Back on Pointe
Packard Children's orthopedic surgery and pain management teams heal a ballerina's ankleFourteen-year-old ballerina Alaina Bopp knows exactly how she'll spend her December holidays. She will be rehearsing for the elite Youth America Grand Prix ballet competition on two strong, healthy ankles.
It's a big change from last year’s holiday season, when Alaina had to stop dancing after Packard Children's orthopedic surgeon James Gamble, MD, PhD, diagnosed a non-cancerous tumor eroding her right ankle bone. On December 26, 2009, instead of pulling on her pointe shoes, Alaina was being admitted to Packard Children's for surgery. She knew she would be away from ballet for eight months or more.
"It was devastating," said Alaina's mom, Patricia. "Dance is her life."
Fortunately, Gamble had the expertise to heal Alaina so that she could dance again. That started with finding the correct diagnosis.
In the fall of 2009, after Alaina broke her ankle for the fourth time, a physician at home in Fresno, Calif., said her ongoing ankle problems were due to os trigonum – a malformation in which the ankle has an extra, non-functional bit of bone. He proposed surgery to remove it.
Elliot Krane, MD, Alaina Bopp, and James Gamble, MD, PhD
"The moment I looked at her I knew she didn't have os trigonum, because I have os trigonum," Gamble said. "Hers didn't look even close."
Examining Alaina's X-rays and MRIs, Gamble suspected a completely different problem. He asked if she had ever had a fall that caused a big, noisy "pop."
Immediately, Alaina and Patricia remembered a 2007 dance competition. While she was warming up backstage, the toe of Alaina's ballet slipper snagged on the carpet. She fell hard, her foot bent awkwardly underneath her so that the top of her foot hit the ground. The force of the fall transferred through the foot bones toward her heel, snapping off the back section of her ankle bone.
"Everybody there heard the pop," Alaina recalled.
Because it was one of several ankle injuries Alaina had endured, and foot and ankle injuries are extremely common in ballet, she didn't think much of it. She spent six weeks in a walking cast and went back to dancing. She was becoming more serious about ballet: By 2009, she was so strong that she could attend summer school at the Kirov Academy of Ballet of Washington, D.C., dancing from 8 a.m. to 6 p.m., six days a week.
From the radiology images, however, Gamble could see that the old break of the ankle bone had not healed.
"The type of fracture she had in 2007 was extremely rare," he said, adding that the medical literature contains no such case reports in teens. Instead of healing, the site of the break formed a granuloma – a tumor made of cells that dissolve calcified bone. Normally, these cells work in harmony with cells that build new bone. In her condition, the balance was off, eroding Alaina's ankle.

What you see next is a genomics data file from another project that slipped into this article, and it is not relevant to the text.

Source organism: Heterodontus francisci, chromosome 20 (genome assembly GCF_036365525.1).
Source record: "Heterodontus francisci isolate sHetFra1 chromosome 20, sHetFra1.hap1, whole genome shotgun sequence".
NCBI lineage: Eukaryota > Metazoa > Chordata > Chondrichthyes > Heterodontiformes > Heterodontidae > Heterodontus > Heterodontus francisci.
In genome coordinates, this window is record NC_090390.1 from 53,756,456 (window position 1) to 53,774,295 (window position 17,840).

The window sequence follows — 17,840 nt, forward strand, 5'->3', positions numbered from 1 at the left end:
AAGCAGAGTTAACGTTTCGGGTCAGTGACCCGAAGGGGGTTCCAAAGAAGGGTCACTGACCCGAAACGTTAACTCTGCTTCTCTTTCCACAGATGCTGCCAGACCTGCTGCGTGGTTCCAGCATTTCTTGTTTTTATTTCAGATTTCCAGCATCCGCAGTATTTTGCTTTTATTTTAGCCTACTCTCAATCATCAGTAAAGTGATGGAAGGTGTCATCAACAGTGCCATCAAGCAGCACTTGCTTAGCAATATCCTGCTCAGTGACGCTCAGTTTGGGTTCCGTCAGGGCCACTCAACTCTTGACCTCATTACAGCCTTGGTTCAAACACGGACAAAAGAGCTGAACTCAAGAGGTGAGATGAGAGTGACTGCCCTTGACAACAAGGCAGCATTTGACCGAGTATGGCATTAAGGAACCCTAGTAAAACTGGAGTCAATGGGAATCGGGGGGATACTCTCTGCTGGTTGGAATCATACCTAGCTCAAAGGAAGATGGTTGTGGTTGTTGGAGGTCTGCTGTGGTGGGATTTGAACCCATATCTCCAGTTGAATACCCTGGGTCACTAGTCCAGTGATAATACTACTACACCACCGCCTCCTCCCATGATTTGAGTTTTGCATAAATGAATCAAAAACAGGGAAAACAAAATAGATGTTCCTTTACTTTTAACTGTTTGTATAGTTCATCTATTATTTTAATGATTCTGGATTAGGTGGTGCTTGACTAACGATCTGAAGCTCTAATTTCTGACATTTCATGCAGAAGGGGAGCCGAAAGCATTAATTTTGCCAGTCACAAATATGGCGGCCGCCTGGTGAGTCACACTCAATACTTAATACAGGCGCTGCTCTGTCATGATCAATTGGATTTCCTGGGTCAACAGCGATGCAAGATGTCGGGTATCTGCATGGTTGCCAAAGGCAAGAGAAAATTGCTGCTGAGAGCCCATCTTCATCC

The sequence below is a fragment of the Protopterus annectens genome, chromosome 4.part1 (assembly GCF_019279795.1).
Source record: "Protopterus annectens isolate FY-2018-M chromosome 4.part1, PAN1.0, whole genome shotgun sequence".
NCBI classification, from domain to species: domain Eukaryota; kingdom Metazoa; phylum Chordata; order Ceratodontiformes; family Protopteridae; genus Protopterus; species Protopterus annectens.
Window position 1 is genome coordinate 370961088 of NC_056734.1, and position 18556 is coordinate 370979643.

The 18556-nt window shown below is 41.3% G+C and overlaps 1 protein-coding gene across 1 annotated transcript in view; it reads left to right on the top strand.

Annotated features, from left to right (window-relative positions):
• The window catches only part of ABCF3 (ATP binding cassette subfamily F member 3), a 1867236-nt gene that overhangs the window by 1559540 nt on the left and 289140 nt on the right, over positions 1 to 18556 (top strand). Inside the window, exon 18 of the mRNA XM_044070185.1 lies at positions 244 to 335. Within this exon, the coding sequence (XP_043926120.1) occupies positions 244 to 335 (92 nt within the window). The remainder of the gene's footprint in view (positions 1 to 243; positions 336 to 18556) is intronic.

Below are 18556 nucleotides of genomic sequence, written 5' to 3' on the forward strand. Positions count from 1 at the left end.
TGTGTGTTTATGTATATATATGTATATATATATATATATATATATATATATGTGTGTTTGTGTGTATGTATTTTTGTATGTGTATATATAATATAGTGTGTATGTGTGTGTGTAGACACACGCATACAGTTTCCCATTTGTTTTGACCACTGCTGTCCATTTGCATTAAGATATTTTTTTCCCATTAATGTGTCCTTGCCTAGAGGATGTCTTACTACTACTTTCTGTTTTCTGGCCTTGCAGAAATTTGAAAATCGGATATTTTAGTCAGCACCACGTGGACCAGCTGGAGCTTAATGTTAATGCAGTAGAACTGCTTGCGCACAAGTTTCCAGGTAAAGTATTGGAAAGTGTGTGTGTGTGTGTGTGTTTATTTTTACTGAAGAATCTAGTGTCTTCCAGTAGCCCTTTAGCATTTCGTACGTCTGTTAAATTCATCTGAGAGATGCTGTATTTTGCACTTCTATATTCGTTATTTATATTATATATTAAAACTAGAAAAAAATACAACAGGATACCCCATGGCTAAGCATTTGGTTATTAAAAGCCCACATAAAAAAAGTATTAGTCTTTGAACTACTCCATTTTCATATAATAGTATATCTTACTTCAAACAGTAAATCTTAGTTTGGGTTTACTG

In surgery, Gamble carefully removed about a quarter of Alaina's ankle bone, including the entire tumor. Krane administered the anesthesia and prescribed a "pain pouch" that delivered medications to Alaina's surgical site via catheter, allowing her to avoid the side effects of systemic pain drugs as she recovered.
"It's amazing – there's such a teamwork approach here," Patricia said of Packard Children's. "And as a parent, you're part of the team; you're not a bystander. Your child is included, too."
Alaina began 2010 with 12 weeks off her feet, progressing gradually from a cast to a walking boot and crutches. She was homeschooled while she healed, rejoining her classmates in April for the end of 8th grade.
During the summer, Alaina had physical therapy to rebuild the muscles around her ankle joint and get back in shape for dance. Then, she got some big news in August. Gamble gave her the OK to return to ballet – and go back to dancing on pointe.
Back at her old dance studio, Alaina auditioned for the elite teams she had danced with before her surgery.
"I was really nervous," she said, adding that all of her peers had continued to dance while she recuperated. "But I was very lucky – I made all the same teams." She's now in six ensembles for ballet, modern dance, hip hop and jazz, rehearsing 14 to 20 hours each week. This fall, she also made the cheerleading team and was elected homecoming princess at the high school where she is now a freshman.
Perhaps best of all, an X-ray in November showed that Alaina's right ankle bone has completely regenerated.
"The part that was eroded by the granulation tissue has re-formed," Gamble said. "Her examination is essentially normal."
Alaina will be returning to Packard Children's on Dec. 23 – this time for a much happier occasion. She plans a dance performance for children who are hospitalized over the holidays, giving them hope for their own recovery.
"Last Christmas, we were so scared of what this surgery would bring," Patricia said, recalling the family's worries about whether Alaina would be able to return to dance. "If Alaina’s dancing can inspire at least one child, and reassure their family, that with the right doctors, the right care and hard work, you can return to what you love, then perhaps she can give a gift similar to what the staff at Packard Children's gave us."